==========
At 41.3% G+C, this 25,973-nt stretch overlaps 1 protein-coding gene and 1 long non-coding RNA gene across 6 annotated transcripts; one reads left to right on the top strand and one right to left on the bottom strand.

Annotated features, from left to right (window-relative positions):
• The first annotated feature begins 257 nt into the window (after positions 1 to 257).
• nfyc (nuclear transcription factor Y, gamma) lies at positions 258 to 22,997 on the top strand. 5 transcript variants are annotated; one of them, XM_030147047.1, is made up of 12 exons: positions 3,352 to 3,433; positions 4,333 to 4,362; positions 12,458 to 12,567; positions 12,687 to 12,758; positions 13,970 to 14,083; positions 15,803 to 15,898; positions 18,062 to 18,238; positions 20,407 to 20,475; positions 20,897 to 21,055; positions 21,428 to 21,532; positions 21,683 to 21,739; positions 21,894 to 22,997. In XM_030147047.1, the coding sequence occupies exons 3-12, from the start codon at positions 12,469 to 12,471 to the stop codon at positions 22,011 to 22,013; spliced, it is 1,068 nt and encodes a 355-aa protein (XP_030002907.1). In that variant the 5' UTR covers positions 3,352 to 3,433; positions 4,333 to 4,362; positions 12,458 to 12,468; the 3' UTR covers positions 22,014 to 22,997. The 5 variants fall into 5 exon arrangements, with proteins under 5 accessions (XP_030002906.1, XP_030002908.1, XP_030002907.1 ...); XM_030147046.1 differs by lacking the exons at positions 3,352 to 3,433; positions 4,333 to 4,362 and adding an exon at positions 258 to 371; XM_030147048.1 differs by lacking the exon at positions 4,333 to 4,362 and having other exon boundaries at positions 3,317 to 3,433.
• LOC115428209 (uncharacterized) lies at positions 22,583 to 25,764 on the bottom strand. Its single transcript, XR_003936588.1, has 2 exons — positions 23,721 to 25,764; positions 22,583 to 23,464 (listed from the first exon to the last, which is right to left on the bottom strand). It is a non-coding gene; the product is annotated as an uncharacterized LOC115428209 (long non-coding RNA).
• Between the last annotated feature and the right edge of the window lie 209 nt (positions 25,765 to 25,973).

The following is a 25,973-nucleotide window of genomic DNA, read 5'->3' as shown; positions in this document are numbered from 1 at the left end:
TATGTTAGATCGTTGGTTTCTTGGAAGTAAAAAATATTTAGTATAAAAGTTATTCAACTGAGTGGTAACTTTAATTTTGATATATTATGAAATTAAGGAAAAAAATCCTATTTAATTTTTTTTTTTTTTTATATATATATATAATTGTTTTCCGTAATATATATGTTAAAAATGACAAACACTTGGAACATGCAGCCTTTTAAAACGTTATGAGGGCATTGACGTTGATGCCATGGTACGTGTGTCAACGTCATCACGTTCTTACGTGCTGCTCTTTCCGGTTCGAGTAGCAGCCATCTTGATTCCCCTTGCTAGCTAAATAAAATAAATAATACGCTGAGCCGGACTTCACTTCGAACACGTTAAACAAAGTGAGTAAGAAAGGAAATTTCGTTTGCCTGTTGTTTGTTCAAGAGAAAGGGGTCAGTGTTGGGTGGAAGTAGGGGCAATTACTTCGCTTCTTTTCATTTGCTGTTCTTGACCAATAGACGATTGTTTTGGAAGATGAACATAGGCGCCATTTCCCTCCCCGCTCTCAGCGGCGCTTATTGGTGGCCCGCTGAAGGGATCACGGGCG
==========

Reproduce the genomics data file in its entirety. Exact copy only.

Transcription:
At 41.3% G+C, this 25,973-nt stretch overlaps 1 protein-coding gene and 1 long non-coding RNA gene across 6 annotated transcripts; one reads left to right on the top strand and one right to left on the bottom strand.

Annotated features, from left to right (window-relative positions):
• The first annotated feature begins 257 nt into the window (after positions 1 to 257).
• nfyc (nuclear transcription factor Y, gamma) lies at positions 258 to 22,997 on the top strand. 5 transcript variants are annotated; one of them, XM_030147047.1, is made up of 12 exons: positions 3,352 to 3,433; positions 4,333 to 4,362; positions 12,458 to 12,567; positions 12,687 to 12,758; positions 13,970 to 14,083; positions 15,803 to 15,898; positions 18,062 to 18,238; positions 20,407 to 20,475; positions 20,897 to 21,055; positions 21,428 to 21,532; positions 21,683 to 21,739; positions 21,894 to 22,997. In XM_030147047.1, the coding sequence occupies exons 3-12, from the start codon at positions 12,469 to 12,471 to the stop codon at positions 22,011 to 22,013; spliced, it is 1,068 nt and encodes a 355-aa protein (XP_030002907.1). In that variant the 5' UTR covers positions 3,352 to 3,433; positions 4,333 to 4,362; positions 12,458 to 12,468; the 3' UTR covers positions 22,014 to 22,997. The 5 variants fall into 5 exon arrangements, with proteins under 5 accessions (XP_030002906.1, XP_030002908.1, XP_030002907.1 ...); XM_030147046.1 differs by lacking the exons at positions 3,352 to 3,433; positions 4,333 to 4,362 and adding an exon at positions 258 to 371; XM_030147048.1 differs by lacking the exon at positions 4,333 to 4,362 and having other exon boundaries at positions 3,317 to 3,433.
• LOC115428209 (uncharacterized) lies at positions 22,583 to 25,764 on the bottom strand. Its single transcript, XR_003936588.1, has 2 exons — positions 23,721 to 25,764; positions 22,583 to 23,464 (listed from the first exon to the last, which is right to left on the bottom strand). It is a non-coding gene; the product is annotated as an uncharacterized LOC115428209 (long non-coding RNA).
• Between the last annotated feature and the right edge of the window lie 209 nt (positions 25,765 to 25,973).

The following is a 25,973-nucleotide window of genomic DNA, read 5'->3' as shown; positions in this document are numbered from 1 at the left end:
TATGTTAGATCGTTGGTTTCTTGGAAGTAAAAAATATTTAGTATAAAAGTTATTCAACTGAGTGGTAACTTTAATTTTGATATATTATGAAATTAAGGAAAAAAATCCTATTTAATTTTTTTTTTTTTTTATATATATATATAATTGTTTTCCGTAATATATATGTTAAAAATGACAAACACTTGGAACATGCAGCCTTTTAAAACGTTATGAGGGCATTGACGTTGATGCCATGGTACGTGTGTCAACGTCATCACGTTCTTACGTGCTGCTCTTTCCGGTTCGAGTAGCAGCCATCTTGATTCCCCTTGCTAGCTAAATAAAATAAATAATACGCTGAGCCGGACTTCACTTCGAACACGTTAAACAAAGTGAGTAAGAAAGGAAATTTCGTTTGCCTGTTGTTTGTTCAAGAGAAAGGGGTCAGTGTTGGGTGGAAGTAGGGGCAATTACTTCGCTTCTTTTCATTTGCTGTTCTTGACCAATAGACGATTGTTTTGGAAGATGAACATAGGCGCCATTTCCCTCCCCGCTCTCAGCGGCGCTTATTGGTGGCCCGCTGAAGGGATCACGGGCG